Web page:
For a Border Scot, figuring out what it means to be British in terms of political and religious commitments amounts to squaring circles, imagining the impossible. If there are Ulster Scot Orangemen such as William Johnston of Ballykilbeg for whom Scottishness is Unionism and Protestantism, there are Republican Catholics with the same surnames and ethnic origins who think of themselves as Irish, such as the family of William Johnston the Jesuit, once involved with IRA terrorism. They might oppose or ally with prominent Anglo-Irish families such as the Wildes, who might themselves be Unionist or Republican in sympathies. Despite James Webbs’ simplifications, the descendants of the Scots-Irish in America find the situation no easier, and often cannot conceptualize or identify themselves as an ethnic group. The Borders themselves are neither Saxon nor Celtic, Scottish or English, and Borderers did not align with any crown. Contemporary Borderers split between Scottish Nationalism, British Unionism, and romantic Jacobitism that pines for a United Kingdom under the Scottish House of Stuart rather than the Hanoverian House of Windsor. Dispersed throughout the former British Empire, these colonized people who colonized others might pursue radical assimilation and fusion (as in the case of the mostly Scottish “White Mughals” who were “as much Hindoo as Christian” or Reginald Johnston in China) or separatism and apartheid as “white” Protestant Britons who set themselves over and against their “colored” pagan/Catholic subjects. All of the contradictions of colonialism, good and bad, subsist in this unlikely group of Britons, the Borderers.

If it were as easy for me to imagine an “Irish” Anglo-Catholicism for myself, such as that of Oscar Wilde, as it is to imagine an Anglo-Catholic religious identity oriented towards Jacobitism, the Church of England, Oxford and Cambridge, Greater Britannia, and the BBC, life would no doubt be easier than it is. There is a place for the former in ethnic American Catholicism; the natural home of the latter is Anglicanism. (The one identity that I will never seriously consider is that of a patriotic American with evangelical Protestant religious beliefs and roots in the Old Confederacy, the most common political/cultural self-identification of Scots-Irish in America).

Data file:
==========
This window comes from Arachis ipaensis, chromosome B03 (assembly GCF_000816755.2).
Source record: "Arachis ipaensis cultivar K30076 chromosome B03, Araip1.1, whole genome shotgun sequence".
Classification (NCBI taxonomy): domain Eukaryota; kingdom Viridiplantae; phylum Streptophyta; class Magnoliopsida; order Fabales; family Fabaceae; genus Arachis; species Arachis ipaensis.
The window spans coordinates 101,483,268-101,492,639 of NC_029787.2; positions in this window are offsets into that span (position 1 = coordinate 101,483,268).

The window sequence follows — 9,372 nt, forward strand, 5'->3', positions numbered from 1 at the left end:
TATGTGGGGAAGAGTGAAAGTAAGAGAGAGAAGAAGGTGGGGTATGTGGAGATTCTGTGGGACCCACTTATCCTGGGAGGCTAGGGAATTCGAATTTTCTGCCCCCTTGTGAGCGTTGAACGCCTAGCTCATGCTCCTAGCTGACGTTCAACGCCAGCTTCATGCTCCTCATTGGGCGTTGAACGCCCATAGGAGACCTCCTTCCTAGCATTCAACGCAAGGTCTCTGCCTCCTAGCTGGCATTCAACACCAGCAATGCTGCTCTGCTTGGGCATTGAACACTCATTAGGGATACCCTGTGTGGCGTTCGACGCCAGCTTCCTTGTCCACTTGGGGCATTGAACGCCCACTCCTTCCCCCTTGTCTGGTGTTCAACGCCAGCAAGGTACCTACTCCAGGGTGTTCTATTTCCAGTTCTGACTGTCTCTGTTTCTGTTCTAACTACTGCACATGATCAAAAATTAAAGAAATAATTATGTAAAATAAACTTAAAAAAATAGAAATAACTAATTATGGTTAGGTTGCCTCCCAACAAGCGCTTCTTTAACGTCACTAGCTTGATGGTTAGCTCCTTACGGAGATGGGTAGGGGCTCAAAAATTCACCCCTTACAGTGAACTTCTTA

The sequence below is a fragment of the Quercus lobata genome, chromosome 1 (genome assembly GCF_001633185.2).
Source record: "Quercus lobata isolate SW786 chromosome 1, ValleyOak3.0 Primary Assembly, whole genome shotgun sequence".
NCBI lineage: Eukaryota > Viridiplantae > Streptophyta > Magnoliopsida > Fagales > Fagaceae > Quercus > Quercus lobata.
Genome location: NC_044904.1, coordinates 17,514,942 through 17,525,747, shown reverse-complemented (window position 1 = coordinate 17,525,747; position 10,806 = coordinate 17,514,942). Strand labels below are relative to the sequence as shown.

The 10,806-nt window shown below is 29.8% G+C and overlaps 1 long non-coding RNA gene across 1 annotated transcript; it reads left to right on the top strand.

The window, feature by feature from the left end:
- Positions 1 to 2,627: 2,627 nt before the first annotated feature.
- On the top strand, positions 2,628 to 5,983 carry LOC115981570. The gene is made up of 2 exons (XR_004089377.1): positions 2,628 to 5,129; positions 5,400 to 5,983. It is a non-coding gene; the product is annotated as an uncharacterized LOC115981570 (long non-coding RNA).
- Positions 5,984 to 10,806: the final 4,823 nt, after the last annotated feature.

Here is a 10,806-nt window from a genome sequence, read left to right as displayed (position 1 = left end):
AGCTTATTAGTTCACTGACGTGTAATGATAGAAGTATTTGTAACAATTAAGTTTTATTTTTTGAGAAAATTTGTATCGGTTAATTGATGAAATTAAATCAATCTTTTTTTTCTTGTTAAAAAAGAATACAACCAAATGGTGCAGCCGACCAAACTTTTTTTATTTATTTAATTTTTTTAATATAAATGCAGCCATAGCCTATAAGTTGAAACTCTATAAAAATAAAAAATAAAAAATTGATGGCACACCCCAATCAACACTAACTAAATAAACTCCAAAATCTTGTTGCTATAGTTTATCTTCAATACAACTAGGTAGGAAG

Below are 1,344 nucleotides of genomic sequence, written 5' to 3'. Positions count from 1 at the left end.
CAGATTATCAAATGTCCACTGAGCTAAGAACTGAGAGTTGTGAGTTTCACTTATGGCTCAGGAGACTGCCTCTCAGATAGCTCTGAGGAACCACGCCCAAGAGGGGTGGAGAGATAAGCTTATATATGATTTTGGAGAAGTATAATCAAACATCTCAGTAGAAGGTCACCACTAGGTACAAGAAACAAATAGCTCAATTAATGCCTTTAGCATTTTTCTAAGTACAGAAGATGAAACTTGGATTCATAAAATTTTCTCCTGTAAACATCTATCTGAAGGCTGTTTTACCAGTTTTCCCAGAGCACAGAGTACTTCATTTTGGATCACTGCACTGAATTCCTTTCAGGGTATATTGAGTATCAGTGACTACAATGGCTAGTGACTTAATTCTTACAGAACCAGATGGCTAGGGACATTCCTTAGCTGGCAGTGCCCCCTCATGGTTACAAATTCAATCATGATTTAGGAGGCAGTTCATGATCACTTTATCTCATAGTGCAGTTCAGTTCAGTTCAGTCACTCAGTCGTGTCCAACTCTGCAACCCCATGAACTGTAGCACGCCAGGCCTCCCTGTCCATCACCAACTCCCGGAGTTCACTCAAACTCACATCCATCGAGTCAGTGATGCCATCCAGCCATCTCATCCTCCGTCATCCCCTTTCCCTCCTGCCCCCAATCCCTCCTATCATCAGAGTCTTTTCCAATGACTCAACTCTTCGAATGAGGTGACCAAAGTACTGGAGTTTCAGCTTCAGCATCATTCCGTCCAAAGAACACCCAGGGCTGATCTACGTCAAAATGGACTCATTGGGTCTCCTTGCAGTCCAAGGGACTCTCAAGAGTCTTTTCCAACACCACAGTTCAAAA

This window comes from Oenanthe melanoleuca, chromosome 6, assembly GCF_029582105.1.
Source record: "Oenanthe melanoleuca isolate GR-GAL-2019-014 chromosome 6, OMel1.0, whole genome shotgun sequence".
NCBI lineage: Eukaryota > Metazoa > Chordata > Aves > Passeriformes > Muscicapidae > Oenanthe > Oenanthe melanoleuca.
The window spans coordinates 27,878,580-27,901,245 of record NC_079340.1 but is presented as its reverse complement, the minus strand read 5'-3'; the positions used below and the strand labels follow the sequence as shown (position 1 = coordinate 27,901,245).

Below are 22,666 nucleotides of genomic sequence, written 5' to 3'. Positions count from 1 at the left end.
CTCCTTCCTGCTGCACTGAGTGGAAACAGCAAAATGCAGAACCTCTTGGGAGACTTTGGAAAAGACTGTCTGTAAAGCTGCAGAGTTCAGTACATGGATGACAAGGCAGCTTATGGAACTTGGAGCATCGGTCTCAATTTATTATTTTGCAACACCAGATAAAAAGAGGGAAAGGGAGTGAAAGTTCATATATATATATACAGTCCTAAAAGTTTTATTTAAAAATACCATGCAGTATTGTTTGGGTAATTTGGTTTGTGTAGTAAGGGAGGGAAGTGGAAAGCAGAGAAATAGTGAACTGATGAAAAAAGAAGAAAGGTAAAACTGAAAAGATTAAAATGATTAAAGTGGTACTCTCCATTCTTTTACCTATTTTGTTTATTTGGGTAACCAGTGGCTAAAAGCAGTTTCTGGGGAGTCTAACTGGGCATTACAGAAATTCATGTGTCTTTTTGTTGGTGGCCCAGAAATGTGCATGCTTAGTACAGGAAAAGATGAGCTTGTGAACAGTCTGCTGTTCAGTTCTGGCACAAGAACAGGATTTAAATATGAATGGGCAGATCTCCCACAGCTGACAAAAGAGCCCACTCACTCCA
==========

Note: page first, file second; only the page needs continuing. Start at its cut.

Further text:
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A Sad Narrative of Midnight Mass

I know how to be Catholic everywhere but in the parish. I wish I knew how to connect, but everything seems to conspire to make it at least difficult, and possibly impossible. I suspect the issue isn’t (entirely) me, as it is simple to connect in Anglican parishes. Midnight mass was a continuation of the usual sad state of affairs.

It seems clear that the average Catholic in the pews in my diocese usually fails to connect with leadership for many of the same reasons. The bishop is activist in orientation (right-wing on social issues, left-wing on peace and justice issues) and very top-down in terms of managerial style. He rotates priests throughout the diocese often enough to make it impossible for people to find ideologically “safe” confessors and homilists who will not soon be replaced; this encourages a culture of passivity and of putting up with whomever you get, hoping to outlast the offensive priest. The bishop purged LGBTQ faculty from the local Catholic high school over massive student and donor protest, and shut down a transgender-outreach program at my alma mater’s Newman Center, prompting the majority of Catholic faculty/staff to leave the Newman Center for new faith communities (some two-thirds of the Newman Center’s core congregation left). Most of the educated Catholics I know from my school days can’t find a decent parish in town, and attend Protestant services instead. The bishop seems to cultivate a deliberately antagonistic relationship with average Catholics in the pews as well, frequently taking recourse to unpopular pastoral statements read from the pulpits. Everyone seems angry, sometimes stridently so. Recent priest appointments in my parish have seemed calculated to break the liturgically-traditional, ideologically-quietist character of the congregation, as we’ve been assigned a sequence of aggressive culture warriors as priests. It may not be a terrible loss, as after regular attendance for a couple of years not a single member of the parish has ever interacted with me socially or even knows my name, but I am in search of a new parish and will miss the place. It seemed like a relatively safe haven to practice Catholicism without constant ideological distractions. Mileage varied, but you’d receive usually inoffensive homilies, decent liturgy, and relatively safe and prudent confessors who do not stoke scrupulosity unnecessarily. You could do worse, and in this diocese, very much worse indeed. I’ve been verbally insulted within earshot and physically threatened on more than one occasion at various parishes in the diocese, but this would have been basically unthinkable in my home parish.